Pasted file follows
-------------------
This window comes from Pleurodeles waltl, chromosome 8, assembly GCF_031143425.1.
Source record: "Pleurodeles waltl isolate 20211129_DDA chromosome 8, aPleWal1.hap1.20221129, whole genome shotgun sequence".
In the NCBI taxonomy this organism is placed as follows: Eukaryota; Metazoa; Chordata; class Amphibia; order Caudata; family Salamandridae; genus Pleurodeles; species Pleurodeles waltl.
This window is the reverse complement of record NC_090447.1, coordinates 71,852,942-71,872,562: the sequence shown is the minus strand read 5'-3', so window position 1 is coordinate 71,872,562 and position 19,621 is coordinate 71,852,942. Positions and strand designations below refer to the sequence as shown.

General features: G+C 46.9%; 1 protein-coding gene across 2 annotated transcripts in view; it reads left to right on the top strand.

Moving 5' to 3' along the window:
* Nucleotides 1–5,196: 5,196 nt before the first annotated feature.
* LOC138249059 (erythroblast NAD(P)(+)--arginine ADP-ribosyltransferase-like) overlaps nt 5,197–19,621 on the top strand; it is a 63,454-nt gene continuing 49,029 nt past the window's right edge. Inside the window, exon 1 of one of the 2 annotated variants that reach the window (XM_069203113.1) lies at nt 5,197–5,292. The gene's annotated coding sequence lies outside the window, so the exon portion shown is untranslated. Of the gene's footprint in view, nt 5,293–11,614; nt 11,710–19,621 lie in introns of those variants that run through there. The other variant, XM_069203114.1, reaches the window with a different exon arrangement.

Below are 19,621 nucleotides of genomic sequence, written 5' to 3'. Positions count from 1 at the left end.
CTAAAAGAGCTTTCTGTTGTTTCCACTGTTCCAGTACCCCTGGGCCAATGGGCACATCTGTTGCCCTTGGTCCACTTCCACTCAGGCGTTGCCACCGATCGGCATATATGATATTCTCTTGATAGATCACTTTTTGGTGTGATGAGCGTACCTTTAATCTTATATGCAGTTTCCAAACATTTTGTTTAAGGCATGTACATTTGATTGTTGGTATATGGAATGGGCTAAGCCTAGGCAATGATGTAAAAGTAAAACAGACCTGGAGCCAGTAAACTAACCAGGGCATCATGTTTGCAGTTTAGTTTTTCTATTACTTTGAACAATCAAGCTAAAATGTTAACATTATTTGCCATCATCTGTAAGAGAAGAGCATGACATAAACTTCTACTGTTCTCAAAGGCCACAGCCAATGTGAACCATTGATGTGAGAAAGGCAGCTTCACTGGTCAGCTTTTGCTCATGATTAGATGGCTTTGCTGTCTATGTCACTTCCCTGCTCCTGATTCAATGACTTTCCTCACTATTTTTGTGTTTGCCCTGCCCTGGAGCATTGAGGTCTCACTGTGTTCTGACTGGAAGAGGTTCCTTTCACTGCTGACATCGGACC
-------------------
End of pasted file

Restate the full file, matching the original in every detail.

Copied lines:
This window comes from Pleurodeles waltl, chromosome 8, assembly GCF_031143425.1.
Source record: "Pleurodeles waltl isolate 20211129_DDA chromosome 8, aPleWal1.hap1.20221129, whole genome shotgun sequence".
In the NCBI taxonomy this organism is placed as follows: Eukaryota; Metazoa; Chordata; class Amphibia; order Caudata; family Salamandridae; genus Pleurodeles; species Pleurodeles waltl.
This window is the reverse complement of record NC_090447.1, coordinates 71,852,942-71,872,562: the sequence shown is the minus strand read 5'-3', so window position 1 is coordinate 71,872,562 and position 19,621 is coordinate 71,852,942. Positions and strand designations below refer to the sequence as shown.

General features: G+C 46.9%; 1 protein-coding gene across 2 annotated transcripts in view; it reads left to right on the top strand.

Moving 5' to 3' along the window:
* Nucleotides 1–5,196: 5,196 nt before the first annotated feature.
* LOC138249059 (erythroblast NAD(P)(+)--arginine ADP-ribosyltransferase-like) overlaps nt 5,197–19,621 on the top strand; it is a 63,454-nt gene continuing 49,029 nt past the window's right edge. Inside the window, exon 1 of one of the 2 annotated variants that reach the window (XM_069203113.1) lies at nt 5,197–5,292. The gene's annotated coding sequence lies outside the window, so the exon portion shown is untranslated. Of the gene's footprint in view, nt 5,293–11,614; nt 11,710–19,621 lie in introns of those variants that run through there. The other variant, XM_069203114.1, reaches the window with a different exon arrangement.

Below are 19,621 nucleotides of genomic sequence, written 5' to 3'. Positions count from 1 at the left end.
CTAAAAGAGCTTTCTGTTGTTTCCACTGTTCCAGTACCCCTGGGCCAATGGGCACATCTGTTGCCCTTGGTCCACTTCCACTCAGGCGTTGCCACCGATCGGCATATATGATATTCTCTTGATAGATCACTTTTTGGTGTGATGAGCGTACCTTTAATCTTATATGCAGTTTCCAAACATTTTGTTTAAGGCATGTACATTTGATTGTTGGTATATGGAATGGGCTAAGCCTAGGCAATGATGTAAAAGTAAAACAGACCTGGAGCCAGTAAACTAACCAGGGCATCATGTTTGCAGTTTAGTTTTTCTATTACTTTGAACAATCAAGCTAAAATGTTAACATTATTTGCCATCATCTGTAAGAGAAGAGCATGACATAAACTTCTACTGTTCTCAAAGGCCACAGCCAATGTGAACCATTGATGTGAGAAAGGCAGCTTCACTGGTCAGCTTTTGCTCATGATTAGATGGCTTTGCTGTCTATGTCACTTCCCTGCTCCTGATTCAATGACTTTCCTCACTATTTTTGTGTTTGCCCTGCCCTGGAGCATTGAGGTCTCACTGTGTTCTGACTGGAAGAGGTTCCTTTCACTGCTGACATCGGACC